When Nelson Mandela was on the run from the South African authorities in the early 1960s, one of the safe houses he used belonged to a Jewish Communist called Wolfie Kodesh.
It was there that the great anti-apartheid leader read about other liberation struggles, among them The Revolt, Irgun head Menachem Begin's account of his war against the British in Palestine.
The anecdote is just one of those recalled in Jewish Memories of Mandela, a sumptuous picture book produced by the South African Jewish Board of Deputies (SAJBD), which documents his links with the Jewish community and its role in the defeat of apartheid.
The book, which is being promoted among Jewish communities around the world, received its British launch last Friday at a reception hosted by the Jewish Leadership Council and its chairman Mick Davis, one of the UK's most prominent Jewish émigrés.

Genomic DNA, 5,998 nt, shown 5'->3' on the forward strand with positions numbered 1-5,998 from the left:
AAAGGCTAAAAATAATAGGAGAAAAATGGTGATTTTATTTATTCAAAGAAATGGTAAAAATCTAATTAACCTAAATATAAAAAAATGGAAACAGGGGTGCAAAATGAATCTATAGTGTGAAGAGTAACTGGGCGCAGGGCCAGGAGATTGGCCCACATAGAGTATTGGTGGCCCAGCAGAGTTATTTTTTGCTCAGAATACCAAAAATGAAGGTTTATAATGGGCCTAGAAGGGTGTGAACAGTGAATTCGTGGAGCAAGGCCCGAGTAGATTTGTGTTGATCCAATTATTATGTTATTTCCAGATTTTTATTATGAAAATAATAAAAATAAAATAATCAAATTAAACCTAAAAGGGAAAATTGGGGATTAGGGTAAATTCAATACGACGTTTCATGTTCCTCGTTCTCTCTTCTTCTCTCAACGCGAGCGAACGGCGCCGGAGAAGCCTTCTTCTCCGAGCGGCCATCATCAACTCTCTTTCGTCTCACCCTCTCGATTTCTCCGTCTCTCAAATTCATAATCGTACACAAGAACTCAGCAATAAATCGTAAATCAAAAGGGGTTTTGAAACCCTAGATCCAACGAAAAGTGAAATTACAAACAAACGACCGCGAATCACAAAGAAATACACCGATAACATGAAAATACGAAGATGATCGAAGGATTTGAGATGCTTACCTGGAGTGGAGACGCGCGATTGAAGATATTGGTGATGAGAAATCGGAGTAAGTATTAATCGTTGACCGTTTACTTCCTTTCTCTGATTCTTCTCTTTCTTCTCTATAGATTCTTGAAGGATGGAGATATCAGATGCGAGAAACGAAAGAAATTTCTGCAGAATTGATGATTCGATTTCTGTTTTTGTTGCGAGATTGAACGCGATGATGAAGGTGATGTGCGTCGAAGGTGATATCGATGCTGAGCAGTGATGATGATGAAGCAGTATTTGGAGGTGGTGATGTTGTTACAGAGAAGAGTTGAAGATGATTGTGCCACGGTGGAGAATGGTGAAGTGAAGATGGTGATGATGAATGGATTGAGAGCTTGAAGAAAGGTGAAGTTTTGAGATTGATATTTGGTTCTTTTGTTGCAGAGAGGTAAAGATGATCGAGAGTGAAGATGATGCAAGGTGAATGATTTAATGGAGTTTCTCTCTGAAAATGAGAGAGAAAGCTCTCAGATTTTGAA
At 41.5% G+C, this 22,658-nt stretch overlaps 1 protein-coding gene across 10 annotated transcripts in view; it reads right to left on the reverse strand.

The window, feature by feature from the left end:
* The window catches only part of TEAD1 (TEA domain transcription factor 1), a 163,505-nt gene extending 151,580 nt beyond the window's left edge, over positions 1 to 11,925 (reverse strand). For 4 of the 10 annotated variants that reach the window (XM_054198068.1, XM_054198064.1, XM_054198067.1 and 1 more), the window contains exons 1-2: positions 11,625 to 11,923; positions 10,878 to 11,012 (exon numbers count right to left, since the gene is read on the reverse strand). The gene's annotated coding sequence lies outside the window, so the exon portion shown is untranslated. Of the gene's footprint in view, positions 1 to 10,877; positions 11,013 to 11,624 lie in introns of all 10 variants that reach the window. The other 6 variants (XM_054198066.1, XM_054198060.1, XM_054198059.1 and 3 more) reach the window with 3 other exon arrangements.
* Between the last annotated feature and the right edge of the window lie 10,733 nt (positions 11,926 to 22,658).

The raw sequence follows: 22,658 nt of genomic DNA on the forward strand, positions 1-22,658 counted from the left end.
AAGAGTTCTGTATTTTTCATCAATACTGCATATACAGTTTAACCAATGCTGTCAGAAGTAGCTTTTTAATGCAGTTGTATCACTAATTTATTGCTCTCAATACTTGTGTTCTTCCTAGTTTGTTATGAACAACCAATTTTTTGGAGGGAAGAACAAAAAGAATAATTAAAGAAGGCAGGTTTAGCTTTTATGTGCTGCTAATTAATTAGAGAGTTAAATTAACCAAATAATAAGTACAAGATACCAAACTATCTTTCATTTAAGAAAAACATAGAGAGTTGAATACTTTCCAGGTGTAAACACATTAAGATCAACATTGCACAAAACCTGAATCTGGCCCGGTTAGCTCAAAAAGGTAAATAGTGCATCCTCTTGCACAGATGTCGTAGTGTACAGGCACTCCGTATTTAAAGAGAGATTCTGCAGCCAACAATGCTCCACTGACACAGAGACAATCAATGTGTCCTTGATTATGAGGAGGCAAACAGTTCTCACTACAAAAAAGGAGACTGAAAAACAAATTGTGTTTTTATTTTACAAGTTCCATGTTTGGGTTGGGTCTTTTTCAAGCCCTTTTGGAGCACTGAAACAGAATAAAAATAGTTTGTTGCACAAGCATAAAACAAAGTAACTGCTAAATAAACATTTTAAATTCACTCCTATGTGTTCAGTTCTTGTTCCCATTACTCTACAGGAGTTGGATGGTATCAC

Mr Davis told an audience, which included other expat Jewish South Africans: "In generations to come, the large number of South African Jews, who worked closely with Nelson Mandela and who previously worked against apartheid who are no longer here to tell their story, will have this book to remind the world of the Jewish contribution to the struggle."
Its message, he added, was that "Jews must actively stand up against all forms of racism and discrimination and this should remain an active refrain for Jewish leaders today."
Guests included Amos Goldreich, son of one of Mr Mandela's most cherished comrades in arms in the African National Congress, Arthur Goldreich.